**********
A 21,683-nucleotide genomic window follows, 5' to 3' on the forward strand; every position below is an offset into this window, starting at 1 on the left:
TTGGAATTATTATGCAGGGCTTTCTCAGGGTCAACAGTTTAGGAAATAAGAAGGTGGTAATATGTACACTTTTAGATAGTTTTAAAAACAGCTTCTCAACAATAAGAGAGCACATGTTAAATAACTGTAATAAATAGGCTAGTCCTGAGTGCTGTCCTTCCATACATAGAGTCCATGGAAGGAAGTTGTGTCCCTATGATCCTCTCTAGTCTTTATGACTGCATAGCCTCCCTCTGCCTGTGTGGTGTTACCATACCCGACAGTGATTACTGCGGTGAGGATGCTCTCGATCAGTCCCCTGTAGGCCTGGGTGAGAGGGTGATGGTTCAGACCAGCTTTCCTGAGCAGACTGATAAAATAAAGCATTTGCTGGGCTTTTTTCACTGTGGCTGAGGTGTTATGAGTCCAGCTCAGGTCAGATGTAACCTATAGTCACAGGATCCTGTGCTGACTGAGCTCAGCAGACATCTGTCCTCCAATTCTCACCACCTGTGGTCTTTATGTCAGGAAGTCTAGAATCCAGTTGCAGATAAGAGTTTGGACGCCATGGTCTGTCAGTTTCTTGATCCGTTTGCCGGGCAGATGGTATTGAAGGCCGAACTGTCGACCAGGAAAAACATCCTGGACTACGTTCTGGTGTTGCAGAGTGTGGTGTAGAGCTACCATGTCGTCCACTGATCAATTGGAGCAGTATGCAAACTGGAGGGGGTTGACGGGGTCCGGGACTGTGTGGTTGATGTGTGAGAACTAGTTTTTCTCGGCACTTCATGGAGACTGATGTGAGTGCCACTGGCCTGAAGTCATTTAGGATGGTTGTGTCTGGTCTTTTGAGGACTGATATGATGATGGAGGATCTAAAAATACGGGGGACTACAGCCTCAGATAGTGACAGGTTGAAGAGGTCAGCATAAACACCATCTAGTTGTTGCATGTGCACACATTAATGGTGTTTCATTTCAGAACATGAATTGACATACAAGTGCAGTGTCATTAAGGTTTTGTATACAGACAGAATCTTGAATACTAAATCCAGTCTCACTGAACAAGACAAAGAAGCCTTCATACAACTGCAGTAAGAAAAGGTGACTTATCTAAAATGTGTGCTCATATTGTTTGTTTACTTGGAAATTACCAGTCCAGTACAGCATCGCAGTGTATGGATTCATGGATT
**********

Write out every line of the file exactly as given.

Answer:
A 21,683-nucleotide genomic window follows, 5' to 3' on the forward strand; every position below is an offset into this window, starting at 1 on the left:
TTGGAATTATTATGCAGGGCTTTCTCAGGGTCAACAGTTTAGGAAATAAGAAGGTGGTAATATGTACACTTTTAGATAGTTTTAAAAACAGCTTCTCAACAATAAGAGAGCACATGTTAAATAACTGTAATAAATAGGCTAGTCCTGAGTGCTGTCCTTCCATACATAGAGTCCATGGAAGGAAGTTGTGTCCCTATGATCCTCTCTAGTCTTTATGACTGCATAGCCTCCCTCTGCCTGTGTGGTGTTACCATACCCGACAGTGATTACTGCGGTGAGGATGCTCTCGATCAGTCCCCTGTAGGCCTGGGTGAGAGGGTGATGGTTCAGACCAGCTTTCCTGAGCAGACTGATAAAATAAAGCATTTGCTGGGCTTTTTTCACTGTGGCTGAGGTGTTATGAGTCCAGCTCAGGTCAGATGTAACCTATAGTCACAGGATCCTGTGCTGACTGAGCTCAGCAGACATCTGTCCTCCAATTCTCACCACCTGTGGTCTTTATGTCAGGAAGTCTAGAATCCAGTTGCAGATAAGAGTTTGGACGCCATGGTCTGTCAGTTTCTTGATCCGTTTGCCGGGCAGATGGTATTGAAGGCCGAACTGTCGACCAGGAAAAACATCCTGGACTACGTTCTGGTGTTGCAGAGTGTGGTGTAGAGCTACCATGTCGTCCACTGATCAATTGGAGCAGTATGCAAACTGGAGGGGGTTGACGGGGTCCGGGACTGTGTGGTTGATGTGTGAGAACTAGTTTTTCTCGGCACTTCATGGAGACTGATGTGAGTGCCACTGGCCTGAAGTCATTTAGGATGGTTGTGTCTGGTCTTTTGAGGACTGATATGATGATGGAGGATCTAAAAATACGGGGGACTACAGCCTCAGATAGTGACAGGTTGAAGAGGTCAGCATAAACACCATCTAGTTGTTGCATGTGCACACATTAATGGTGTTTCATTTCAGAACATGAATTGACATACAAGTGCAGTGTCATTAAGGTTTTGTATACAGACAGAATCTTGAATACTAAATCCAGTCTCACTGAACAAGACAAAGAAGCCTTCATACAACTGCAGTAAGAAAAGGTGACTTATCTAAAATGTGTGCTCATATTGTTTGTTTACTTGGAAATTACCAGTCCAGTACAGCATCGCAGTGTATGGATTCATGGATT